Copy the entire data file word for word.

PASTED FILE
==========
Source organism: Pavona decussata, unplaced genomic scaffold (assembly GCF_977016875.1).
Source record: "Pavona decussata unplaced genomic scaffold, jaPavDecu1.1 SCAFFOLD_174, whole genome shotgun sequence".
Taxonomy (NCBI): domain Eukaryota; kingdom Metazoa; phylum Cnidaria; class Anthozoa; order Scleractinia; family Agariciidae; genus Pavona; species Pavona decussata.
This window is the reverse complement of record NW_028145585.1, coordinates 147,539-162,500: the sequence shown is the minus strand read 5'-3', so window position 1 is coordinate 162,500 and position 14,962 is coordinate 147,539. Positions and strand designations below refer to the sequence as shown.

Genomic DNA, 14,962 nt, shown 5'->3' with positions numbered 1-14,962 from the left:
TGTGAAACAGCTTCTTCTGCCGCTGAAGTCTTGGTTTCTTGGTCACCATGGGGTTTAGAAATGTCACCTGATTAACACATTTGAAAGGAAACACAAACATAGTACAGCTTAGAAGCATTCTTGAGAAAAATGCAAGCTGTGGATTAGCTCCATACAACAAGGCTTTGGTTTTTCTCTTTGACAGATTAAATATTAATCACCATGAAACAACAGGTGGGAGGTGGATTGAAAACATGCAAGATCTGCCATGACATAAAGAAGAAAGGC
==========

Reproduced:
Source organism: Pavona decussata, unplaced genomic scaffold (assembly GCF_977016875.1).
Source record: "Pavona decussata unplaced genomic scaffold, jaPavDecu1.1 SCAFFOLD_174, whole genome shotgun sequence".
Taxonomy (NCBI): domain Eukaryota; kingdom Metazoa; phylum Cnidaria; class Anthozoa; order Scleractinia; family Agariciidae; genus Pavona; species Pavona decussata.
This window is the reverse complement of record NW_028145585.1, coordinates 147,539-162,500: the sequence shown is the minus strand read 5'-3', so window position 1 is coordinate 162,500 and position 14,962 is coordinate 147,539. Positions and strand designations below refer to the sequence as shown.

Genomic DNA, 14,962 nt, shown 5'->3' with positions numbered 1-14,962 from the left:
TGTGAAACAGCTTCTTCTGCCGCTGAAGTCTTGGTTTCTTGGTCACCATGGGGTTTAGAAATGTCACCTGATTAACACATTTGAAAGGAAACACAAACATAGTACAGCTTAGAAGCATTCTTGAGAAAAATGCAAGCTGTGGATTAGCTCCATACAACAAGGCTTTGGTTTTTCTCTTTGACAGATTAAATATTAATCACCATGAAACAACAGGTGGGAGGTGGATTGAAAACATGCAAGATCTGCCATGACATAAAGAAGAAAGGC